WHAT PREPARATIONS ARE EU COUNTRIES MAKING TO PREPARE FOR A NO-DEAL BREXIT?
Here are outlines of important EU nations’ no-deal Brexit preparations. The data comes from the EU Commission’s website, which includes links to guidance from all EU member nations.
The German government has formed a special Brexit cabinet and stated that it is ready for any scenario. It has hired an additional 900 customs officers and approved new legislation concerning social security, taxation, and financial services.
However, no publicly published forecasts of the likely impact of Brexit on the German economy are available.
The government enacted the “Brexit Residence Transition Act,” which gives British residents residing in Germany nine months to apply for residence cards before being forced to leave.
Joachim Lang, executive director of Germany’s BDI industrial group, stated in July 2020 that the EU and UK must “prepare for bilateral commerce without an agreement under WTO (World Trade Organization) standards.”
France is in a unique position in terms of commerce due to the Channel crossing. Despite its preparations, the administration has stated that it does not anticipate trade to function as smoothly as it does presently.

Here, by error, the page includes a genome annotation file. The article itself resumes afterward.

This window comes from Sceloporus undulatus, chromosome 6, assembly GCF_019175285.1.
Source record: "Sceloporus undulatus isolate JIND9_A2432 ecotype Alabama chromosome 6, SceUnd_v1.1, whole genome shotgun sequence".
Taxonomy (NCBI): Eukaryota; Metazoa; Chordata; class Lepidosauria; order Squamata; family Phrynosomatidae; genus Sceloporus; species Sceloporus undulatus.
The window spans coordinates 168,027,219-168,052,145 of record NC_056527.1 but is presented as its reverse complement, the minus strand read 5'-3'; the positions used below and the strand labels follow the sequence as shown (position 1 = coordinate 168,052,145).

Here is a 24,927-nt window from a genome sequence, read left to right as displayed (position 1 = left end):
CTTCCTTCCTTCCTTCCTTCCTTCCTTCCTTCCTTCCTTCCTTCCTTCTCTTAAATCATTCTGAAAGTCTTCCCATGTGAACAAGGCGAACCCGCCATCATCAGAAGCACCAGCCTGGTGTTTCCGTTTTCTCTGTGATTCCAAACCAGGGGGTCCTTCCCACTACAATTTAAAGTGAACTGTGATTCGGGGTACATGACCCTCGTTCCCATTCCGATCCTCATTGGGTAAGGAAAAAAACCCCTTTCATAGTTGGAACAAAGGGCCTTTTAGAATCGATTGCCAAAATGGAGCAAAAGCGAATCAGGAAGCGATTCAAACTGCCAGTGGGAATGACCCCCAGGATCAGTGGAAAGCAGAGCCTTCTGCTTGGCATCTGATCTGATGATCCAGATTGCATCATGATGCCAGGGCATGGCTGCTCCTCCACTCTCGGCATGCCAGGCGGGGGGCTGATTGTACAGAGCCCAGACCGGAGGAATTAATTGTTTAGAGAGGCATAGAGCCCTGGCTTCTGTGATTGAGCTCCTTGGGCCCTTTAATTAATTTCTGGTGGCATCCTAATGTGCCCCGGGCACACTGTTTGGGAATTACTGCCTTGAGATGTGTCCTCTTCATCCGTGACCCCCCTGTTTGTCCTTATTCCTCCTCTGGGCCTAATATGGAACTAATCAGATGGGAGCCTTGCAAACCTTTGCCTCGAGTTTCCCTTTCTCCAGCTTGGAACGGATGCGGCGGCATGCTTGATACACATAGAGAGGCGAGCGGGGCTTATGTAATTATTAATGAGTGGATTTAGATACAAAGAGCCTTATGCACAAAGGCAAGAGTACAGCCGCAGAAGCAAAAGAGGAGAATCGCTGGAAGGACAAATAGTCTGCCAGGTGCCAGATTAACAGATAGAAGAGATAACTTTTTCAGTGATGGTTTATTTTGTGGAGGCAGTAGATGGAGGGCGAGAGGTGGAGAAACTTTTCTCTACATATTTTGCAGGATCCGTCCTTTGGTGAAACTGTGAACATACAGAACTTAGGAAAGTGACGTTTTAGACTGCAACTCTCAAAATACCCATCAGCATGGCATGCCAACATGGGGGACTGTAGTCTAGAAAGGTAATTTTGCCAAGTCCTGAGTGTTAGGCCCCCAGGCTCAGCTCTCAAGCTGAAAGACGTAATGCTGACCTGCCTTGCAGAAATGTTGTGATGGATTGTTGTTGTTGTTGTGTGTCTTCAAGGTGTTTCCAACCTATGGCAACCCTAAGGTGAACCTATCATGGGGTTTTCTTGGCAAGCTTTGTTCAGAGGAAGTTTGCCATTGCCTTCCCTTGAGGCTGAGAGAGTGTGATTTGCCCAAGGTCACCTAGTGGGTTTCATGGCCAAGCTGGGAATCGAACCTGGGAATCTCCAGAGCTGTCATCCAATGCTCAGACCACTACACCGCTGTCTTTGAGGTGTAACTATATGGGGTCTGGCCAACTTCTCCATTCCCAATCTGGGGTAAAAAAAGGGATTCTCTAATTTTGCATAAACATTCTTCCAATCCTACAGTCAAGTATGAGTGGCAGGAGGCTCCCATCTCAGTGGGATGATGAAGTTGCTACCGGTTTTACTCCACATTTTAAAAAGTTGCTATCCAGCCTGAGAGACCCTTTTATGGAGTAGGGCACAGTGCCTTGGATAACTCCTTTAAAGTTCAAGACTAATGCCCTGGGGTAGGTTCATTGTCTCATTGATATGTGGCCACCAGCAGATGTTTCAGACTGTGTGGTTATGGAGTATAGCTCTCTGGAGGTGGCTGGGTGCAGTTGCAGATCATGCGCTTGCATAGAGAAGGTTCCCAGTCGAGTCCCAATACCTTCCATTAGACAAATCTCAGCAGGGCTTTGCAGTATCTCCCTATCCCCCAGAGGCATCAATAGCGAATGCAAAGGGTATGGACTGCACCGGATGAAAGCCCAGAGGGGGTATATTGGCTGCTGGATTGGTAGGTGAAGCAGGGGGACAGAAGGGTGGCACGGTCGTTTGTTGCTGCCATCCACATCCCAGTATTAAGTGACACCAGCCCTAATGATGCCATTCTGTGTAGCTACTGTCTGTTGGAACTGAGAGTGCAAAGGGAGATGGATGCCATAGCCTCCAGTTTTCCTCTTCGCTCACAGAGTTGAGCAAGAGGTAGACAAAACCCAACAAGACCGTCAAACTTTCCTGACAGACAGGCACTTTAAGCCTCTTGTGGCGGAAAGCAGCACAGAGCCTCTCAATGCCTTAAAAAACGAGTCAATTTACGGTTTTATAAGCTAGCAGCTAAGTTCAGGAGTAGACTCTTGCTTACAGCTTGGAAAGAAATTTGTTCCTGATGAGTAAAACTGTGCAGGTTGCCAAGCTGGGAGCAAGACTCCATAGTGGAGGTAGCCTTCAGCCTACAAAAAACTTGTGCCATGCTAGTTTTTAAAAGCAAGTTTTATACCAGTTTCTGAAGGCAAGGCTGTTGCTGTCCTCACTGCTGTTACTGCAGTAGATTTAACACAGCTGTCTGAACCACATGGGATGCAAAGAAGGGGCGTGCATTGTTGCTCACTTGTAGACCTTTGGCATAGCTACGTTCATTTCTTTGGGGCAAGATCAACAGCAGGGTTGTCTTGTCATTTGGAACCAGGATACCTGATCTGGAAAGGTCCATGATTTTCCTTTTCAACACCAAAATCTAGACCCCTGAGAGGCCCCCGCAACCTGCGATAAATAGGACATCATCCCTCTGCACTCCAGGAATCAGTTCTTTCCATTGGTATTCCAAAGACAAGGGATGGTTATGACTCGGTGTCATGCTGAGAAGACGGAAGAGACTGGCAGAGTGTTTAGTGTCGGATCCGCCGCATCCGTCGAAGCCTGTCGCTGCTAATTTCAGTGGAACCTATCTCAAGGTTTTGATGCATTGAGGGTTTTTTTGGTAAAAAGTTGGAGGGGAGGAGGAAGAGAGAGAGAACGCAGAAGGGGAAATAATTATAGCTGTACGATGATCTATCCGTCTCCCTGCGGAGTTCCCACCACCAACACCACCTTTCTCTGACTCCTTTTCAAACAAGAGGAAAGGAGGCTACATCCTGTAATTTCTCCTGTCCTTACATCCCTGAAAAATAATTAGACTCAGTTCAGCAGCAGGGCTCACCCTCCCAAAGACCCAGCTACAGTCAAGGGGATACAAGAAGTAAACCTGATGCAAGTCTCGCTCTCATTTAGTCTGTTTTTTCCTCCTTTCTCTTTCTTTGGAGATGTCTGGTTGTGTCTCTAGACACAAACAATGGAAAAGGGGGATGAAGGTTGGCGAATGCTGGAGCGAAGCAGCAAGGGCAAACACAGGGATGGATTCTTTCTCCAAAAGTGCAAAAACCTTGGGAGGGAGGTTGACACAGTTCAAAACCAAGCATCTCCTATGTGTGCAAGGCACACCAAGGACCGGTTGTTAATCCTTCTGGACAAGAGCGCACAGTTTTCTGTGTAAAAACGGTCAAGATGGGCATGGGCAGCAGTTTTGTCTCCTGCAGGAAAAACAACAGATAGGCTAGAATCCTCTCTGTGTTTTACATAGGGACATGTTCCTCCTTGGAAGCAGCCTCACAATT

France is spending €50 million to upgrade port infrastructure to allow for customs inspections, wants to hire 700 additional employees by the end of 2020 to assist deal with the crisis, and is building a new IT system to speed up the process of vehicles crossing the border.
The French Parliament enacted legislation to provide the government more powers in the event of a no-deal Brexit. This includes authority over British people living and working in France.
Because of the Irish border and the Irish Sea, the Republic of Ireland is in a unique situation. For a long time, the government has been planning for Brexit.
Ireland enacted no-deal Brexit legislation in February, which addresses a number of critical problems such as travel, social security, and pensions. However, the legislation does not address the issue of the land border with Northern Ireland.
The government calculated in June 2019 that a no-deal Brexit would cost 55,000 jobs within two years and another 30,000 in the long run.
Officially, almost 300,000 British nationals live in Spain, the biggest number in Europe. The government has said that it will continue to provide healthcare and other entitlements to British citizens.
In March, the government approved measures to maintain current arrangements, which will become law if there is no deal. However, if the UK passes laws that have a negative impact on the rights of Spanish citizens living in the UK, this could put pressure on the Spanish government to change their position.
Gibraltar is a major source of contention. The contested British territory employs 9,000 Spanish nationals, and the Spanish government feels it should be a part of Spain. Future plans would have to be worked out.